Ella Hudson Gasking

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Ella Hudson Gasking in the 1930s, photographed by Elliott & Fry
Ella Hudson Gasking in the 1930s, photographed by Elliott & Fry

Ella Hudson Gasking, née Batchelor OBE (4 April 1891[1] – 17 December 1966), was a prominent British businesswoman in the food manufacturing sector as chairman and managing director of Batchelors, and was one of Sheffield's best-known industrialists in the 20th century. She was known in business as Mrs E. H. Gasking.

Early life[edit]

Ella Hudson Batchelor was born in Sheffield in 1891 and was educated at the Central Secondary School in the city.[2] She was the second daughter in the family of at least four sons and two daughters of William and Annie Batchelor. Her father was a tea packer and produce merchant in Sheffield and found a way to preserve vegetables, especially peas, by canning. He opened a factory and the firm, Batchelor's Peas Ltd, had grown to employ 50 people when he died at the age of 53 in 1913. His wife was an invalid and his sons soon left to fight in the First World War, and so it was left to his daughter, who had joined the business aged 18, to take over as managing director of the company.

Career[edit]

Although she did a course of teacher training,[1] Ella had had no formal business education. She later said that 'I myself never even dreamed of being a business woman ... I took over because I had to'.[3] Under her leadership the factory expanded and Batchelors became a household name. A 1937 article noted that '... her leadership and business acumen have developed what was originally a small family business into a great undertaking with a turnover of a million a year ... Mrs Gasking believes that knowing whom to trust is half the battle in business. She sums people up astutely, and can tell at once whether or not they are worthy of confidence. Also, she has charm - the power of winning other people.'[4] Her younger brothers Maurice and Frederick joined the Batchelors firm after the First World War.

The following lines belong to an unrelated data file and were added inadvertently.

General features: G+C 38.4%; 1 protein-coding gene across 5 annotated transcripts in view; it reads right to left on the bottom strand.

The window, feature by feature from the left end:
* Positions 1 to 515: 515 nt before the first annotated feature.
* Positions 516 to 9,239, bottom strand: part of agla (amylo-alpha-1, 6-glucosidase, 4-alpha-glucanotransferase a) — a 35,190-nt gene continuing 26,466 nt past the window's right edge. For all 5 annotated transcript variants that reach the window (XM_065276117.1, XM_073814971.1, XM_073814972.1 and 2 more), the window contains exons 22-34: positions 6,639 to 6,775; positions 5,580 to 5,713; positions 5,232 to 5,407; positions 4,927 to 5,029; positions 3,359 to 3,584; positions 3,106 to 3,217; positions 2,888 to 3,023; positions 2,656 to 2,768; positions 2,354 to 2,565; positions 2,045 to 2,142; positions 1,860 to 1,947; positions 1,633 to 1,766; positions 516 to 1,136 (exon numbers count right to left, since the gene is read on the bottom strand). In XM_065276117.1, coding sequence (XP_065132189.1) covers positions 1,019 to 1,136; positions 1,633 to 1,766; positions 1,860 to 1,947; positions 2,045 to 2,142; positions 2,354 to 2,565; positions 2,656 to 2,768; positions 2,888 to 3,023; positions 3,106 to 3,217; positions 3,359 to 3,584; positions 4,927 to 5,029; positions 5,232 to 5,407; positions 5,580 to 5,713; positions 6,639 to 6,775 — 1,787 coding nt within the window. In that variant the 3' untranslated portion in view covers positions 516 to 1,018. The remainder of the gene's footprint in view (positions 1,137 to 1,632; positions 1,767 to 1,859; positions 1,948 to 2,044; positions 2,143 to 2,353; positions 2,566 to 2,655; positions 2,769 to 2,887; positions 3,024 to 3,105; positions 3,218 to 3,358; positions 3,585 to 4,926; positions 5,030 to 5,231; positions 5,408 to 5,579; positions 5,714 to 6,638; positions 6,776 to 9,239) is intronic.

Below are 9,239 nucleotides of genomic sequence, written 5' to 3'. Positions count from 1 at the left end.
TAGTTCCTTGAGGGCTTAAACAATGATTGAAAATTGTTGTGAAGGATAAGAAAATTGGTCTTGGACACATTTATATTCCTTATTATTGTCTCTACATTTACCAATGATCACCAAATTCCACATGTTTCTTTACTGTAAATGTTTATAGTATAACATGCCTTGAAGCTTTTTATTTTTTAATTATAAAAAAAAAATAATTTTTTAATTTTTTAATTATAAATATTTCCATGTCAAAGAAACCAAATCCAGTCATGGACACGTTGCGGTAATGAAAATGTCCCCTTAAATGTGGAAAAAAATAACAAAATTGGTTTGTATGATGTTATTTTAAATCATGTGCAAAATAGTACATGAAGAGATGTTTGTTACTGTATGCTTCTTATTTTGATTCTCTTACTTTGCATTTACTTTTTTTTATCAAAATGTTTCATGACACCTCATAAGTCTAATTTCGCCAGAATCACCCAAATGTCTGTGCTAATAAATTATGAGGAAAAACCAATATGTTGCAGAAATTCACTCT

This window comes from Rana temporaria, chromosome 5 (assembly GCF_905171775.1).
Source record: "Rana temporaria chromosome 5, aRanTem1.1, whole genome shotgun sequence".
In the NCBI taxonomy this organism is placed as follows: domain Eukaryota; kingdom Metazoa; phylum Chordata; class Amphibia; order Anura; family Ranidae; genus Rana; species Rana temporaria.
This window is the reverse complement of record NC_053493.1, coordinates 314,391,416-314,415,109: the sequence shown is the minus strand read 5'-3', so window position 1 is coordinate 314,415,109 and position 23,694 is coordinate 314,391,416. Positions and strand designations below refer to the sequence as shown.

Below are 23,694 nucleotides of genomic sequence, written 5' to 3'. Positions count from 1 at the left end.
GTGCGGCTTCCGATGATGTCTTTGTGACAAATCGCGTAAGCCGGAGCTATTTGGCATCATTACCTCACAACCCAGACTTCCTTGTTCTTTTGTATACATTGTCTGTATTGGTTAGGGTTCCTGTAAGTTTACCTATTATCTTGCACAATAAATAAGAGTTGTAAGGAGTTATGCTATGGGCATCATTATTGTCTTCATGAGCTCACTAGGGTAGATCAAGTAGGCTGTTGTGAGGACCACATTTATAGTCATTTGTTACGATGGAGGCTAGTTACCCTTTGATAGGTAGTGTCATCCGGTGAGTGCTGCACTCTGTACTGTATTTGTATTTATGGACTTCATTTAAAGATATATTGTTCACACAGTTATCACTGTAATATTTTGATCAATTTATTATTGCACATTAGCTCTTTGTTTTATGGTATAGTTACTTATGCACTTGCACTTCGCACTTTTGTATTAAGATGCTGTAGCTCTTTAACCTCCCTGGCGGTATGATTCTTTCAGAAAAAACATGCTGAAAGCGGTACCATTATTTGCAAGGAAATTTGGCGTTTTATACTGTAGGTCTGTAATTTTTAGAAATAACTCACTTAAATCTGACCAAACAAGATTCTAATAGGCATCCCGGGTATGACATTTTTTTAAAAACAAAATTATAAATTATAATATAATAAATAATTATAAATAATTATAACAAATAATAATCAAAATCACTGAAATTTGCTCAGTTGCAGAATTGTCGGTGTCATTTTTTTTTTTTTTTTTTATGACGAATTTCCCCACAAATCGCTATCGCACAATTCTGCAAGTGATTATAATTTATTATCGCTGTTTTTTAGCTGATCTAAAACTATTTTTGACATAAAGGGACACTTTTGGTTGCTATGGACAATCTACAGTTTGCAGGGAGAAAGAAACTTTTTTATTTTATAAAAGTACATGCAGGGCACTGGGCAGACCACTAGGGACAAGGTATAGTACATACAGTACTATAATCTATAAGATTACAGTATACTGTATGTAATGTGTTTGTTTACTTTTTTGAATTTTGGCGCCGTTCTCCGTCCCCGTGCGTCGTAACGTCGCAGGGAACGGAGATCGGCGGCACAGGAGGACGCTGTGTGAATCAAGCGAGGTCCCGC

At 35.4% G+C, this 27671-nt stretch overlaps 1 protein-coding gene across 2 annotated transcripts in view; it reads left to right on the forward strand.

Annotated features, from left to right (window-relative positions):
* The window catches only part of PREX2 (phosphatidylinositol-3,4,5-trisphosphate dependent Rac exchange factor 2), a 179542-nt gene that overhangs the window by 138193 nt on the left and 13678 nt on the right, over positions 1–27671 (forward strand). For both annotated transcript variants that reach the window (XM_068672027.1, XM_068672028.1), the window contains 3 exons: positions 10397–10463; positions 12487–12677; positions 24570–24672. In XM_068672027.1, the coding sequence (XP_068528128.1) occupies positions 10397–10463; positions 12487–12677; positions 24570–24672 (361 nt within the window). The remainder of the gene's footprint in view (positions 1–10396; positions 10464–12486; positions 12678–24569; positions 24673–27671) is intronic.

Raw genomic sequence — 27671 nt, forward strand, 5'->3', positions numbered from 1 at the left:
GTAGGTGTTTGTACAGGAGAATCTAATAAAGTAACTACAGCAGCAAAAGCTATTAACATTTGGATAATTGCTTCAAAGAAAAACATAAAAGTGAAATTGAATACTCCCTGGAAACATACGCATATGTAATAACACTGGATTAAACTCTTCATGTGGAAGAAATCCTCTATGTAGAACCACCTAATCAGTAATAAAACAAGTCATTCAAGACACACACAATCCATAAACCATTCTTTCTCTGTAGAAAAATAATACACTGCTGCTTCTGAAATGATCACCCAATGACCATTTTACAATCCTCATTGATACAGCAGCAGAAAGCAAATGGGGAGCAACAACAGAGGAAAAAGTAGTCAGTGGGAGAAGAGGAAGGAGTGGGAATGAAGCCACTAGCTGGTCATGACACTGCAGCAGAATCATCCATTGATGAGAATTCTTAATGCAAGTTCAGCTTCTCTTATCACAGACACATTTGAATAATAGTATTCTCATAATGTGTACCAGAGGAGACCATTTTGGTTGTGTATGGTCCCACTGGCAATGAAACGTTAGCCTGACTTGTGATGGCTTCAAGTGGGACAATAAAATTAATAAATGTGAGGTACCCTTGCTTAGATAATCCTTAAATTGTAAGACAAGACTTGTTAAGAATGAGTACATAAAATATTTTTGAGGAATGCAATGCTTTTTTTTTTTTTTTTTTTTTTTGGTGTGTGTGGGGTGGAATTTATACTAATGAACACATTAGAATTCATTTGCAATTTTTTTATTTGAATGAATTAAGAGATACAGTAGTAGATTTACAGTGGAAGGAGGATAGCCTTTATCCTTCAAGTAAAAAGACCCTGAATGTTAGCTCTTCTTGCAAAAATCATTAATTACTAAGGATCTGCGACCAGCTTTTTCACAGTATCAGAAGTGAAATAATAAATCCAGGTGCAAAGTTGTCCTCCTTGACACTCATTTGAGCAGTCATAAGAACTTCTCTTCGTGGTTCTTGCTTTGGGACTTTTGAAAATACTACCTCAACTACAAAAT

While peas remained the main product, production expanded to soups, other vegetables and fruit. Ella Gasking opened a new pea canning factory at Wadsley Bridge, Sheffield, in 1937. It was then the largest canning plant in Britain, covering 12 acres. It cost the then enormous sum of £100,000 and was built and fitted with the latest technology – including electric appliances – and facilities and services for workers (who were predominantly female), including keep-fit classes, tennis courts, hockey pitches and showers.[4] She also visited the United States to investigate the latest canning methods and attended the American Canners' Convention in Chicago.[5]

She was a member of the Women's Engineering Society and 1938 shared an article about the new factory, which produced 1.5 million tins of peas a week.[6]

Batchelors was taken over by Unilever in 1943, but Ella Gasking continued to work in the business until she retired as chairman and joint managing director in 1948. In that year she was appointed OBE in the Birthday Honours in recognition of her contribution to the grocery industry and to the war effort, as the firm had been a leading supplier of canned goods to the British armed forces.[1]

She was appointed a member of the British Transport Commission Hotels Executive in May 1948,[7] and was a part-time member of the Docks and Inland Waterways Executive in 1949.[8]

Personal life and interests[edit]

Ella Batchelor married Cyril Trist Gasking, then a medical student serving in the army, on 11 February 1915 in her hometown.[1] Ella had a number of different interests outside her family business, including golf, gardening, travelling, cattle breeding and, especially, horse racing. She owned racehorses and her racing colours were yellow with green dots, suitably representing peas.[1] She died at Newport on the Isle of Wight in 1966.

Sources[edit]

  1. ^ a b c d e "Gasking [née Batchelor], Ella Hudson (1891–1966), businesswoman and food manufacturer | Oxford Dictionary of National Biography". www.oxforddnb.com. doi:10.1093/odnb/9780198614128.013.53241. Retrieved 2019-09-21.
  2. ^ Sheffield Daily Telegraph. 24 August 1939 https://www.britishnewspaperarchive.co.uk/viewer/bl/0000702/19390824/040/0004. Retrieved 21 September 2019. Missing or empty |title= (help)
  3. ^ Farrell, Thomas (16 July 2015). "'War and Peas: Batchelor's of Sheffield'". Let's Look Again. Retrieved 21 September 2019.
  4. ^ a b "'Successful Woman's Recipe for Success'". Morning Bulletin (Rockhampton, Queensland). 6 September 1937. Retrieved 21 September 2019.
  5. ^ "'News of Members'". The Woman Engineer. IV (15): 230. June 1938.
  6. ^ "'Large-Scale Pea Canning: A New Yorkshire Factory'". The Woman Engineer. IV (14): 213. March 1938.
  7. ^ "'News of Members'". The Woman Engineer. VI (12): 210. Summer 1948.
  8. ^ "Socalised Industries (Boards)". Hansard. 8 December 1949. Retrieved 21 September 2019.